Why Japan's Electricity Crisis Matters

June 14, 2012 - 12:00pm
Wash. DC Office
Seminar Host/Point of Contact:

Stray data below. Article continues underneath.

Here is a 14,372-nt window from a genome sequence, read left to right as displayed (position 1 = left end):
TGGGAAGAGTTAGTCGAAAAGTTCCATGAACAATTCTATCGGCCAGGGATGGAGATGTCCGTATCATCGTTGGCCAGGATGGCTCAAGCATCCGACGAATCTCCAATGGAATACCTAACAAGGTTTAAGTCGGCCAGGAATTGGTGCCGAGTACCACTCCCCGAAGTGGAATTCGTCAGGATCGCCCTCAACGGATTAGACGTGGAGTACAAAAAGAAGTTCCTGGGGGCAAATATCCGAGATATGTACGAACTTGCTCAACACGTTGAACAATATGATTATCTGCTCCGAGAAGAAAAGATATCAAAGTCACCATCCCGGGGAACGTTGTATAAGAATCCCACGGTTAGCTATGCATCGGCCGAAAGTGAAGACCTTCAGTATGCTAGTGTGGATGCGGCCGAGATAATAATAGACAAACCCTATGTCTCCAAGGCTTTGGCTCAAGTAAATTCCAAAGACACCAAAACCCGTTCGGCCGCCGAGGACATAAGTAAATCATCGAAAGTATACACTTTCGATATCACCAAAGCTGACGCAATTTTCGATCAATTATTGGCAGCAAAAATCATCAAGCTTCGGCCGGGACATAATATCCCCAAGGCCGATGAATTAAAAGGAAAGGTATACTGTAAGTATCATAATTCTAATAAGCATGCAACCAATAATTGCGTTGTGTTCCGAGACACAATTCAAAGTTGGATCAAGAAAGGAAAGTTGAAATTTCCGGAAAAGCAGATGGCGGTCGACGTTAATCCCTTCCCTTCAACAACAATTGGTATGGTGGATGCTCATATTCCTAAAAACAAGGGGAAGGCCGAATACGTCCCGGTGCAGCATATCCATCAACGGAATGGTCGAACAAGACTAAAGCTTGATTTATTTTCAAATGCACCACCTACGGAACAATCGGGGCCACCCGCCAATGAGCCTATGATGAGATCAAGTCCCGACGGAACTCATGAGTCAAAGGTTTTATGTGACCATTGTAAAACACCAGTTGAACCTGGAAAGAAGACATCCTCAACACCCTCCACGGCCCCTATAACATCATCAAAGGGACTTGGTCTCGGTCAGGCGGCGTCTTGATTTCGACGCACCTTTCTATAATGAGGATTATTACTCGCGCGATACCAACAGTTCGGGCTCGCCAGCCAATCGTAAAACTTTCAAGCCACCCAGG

The Japanese electricity shortage has implications for the United States (and the world) at many different levels.  From an energy perspective, Japan is (at least temporarily) abandoning nuclear power--30% of its generating capacity-- and replacing it with conservation and still-to-be-determined alternative sources. No country has faced such a rapid transition, so Japan's successes and failures will be a lesson to others contemplating an exit from nuclear (or perhaps even coal). The Japanese grid is curiously unprepared for decentralized and renewable sources, thus adding another level of complexity to a transition. In the short run, Japan has switched to older oil and gas-fired power plants, leading to a jump in oil and LNG imports and putting pressure on international oil prices.   Conservation must also help balance the grid in the short term. The extent of required savings varies with region but nearly all regions will have inadequate capacity during the summer and winter peaks. National conservation policies have been relatively slow to form owing to internal debates and uncertainties regarding the extent of shortages required.  Major manufacturers have informed the government that power restrictions or blackouts will force them to move offshore. Blackouts will immobilize Japan's railway and subway systems, too. This is already the second summer of power shortages for Tokyo, which demonstrated that it could cut demand 15%.  The conservation strategies will soon be felt globally.  Sales of LEDs skyrocketed and have advanced the market faster than expected.  New textiles and clothing styles to keep cool at higher indoor temperatures were quickly developed and will soon appear here.  PV packages are also receiving a boost, with technical benefits likely to cross the Pacific soon.   A political deadlock prevents Japan from committing to either a supply-side or demand-side solution.  The central government and establishment believe that nuclear power is the only possible option while much of the public has lost faith in the utilities and the institutions that regulate them.  Many of the same trends are visible in the United States.   A ReadyTalk Webinar will be offered during this event to allow remote participants to phone in to listen while viewing the presentation via the Web. Access information: Audio: (866) 740-1260 Website: http://www.readytalk.com Access code (for both audio and Web): 488-2250

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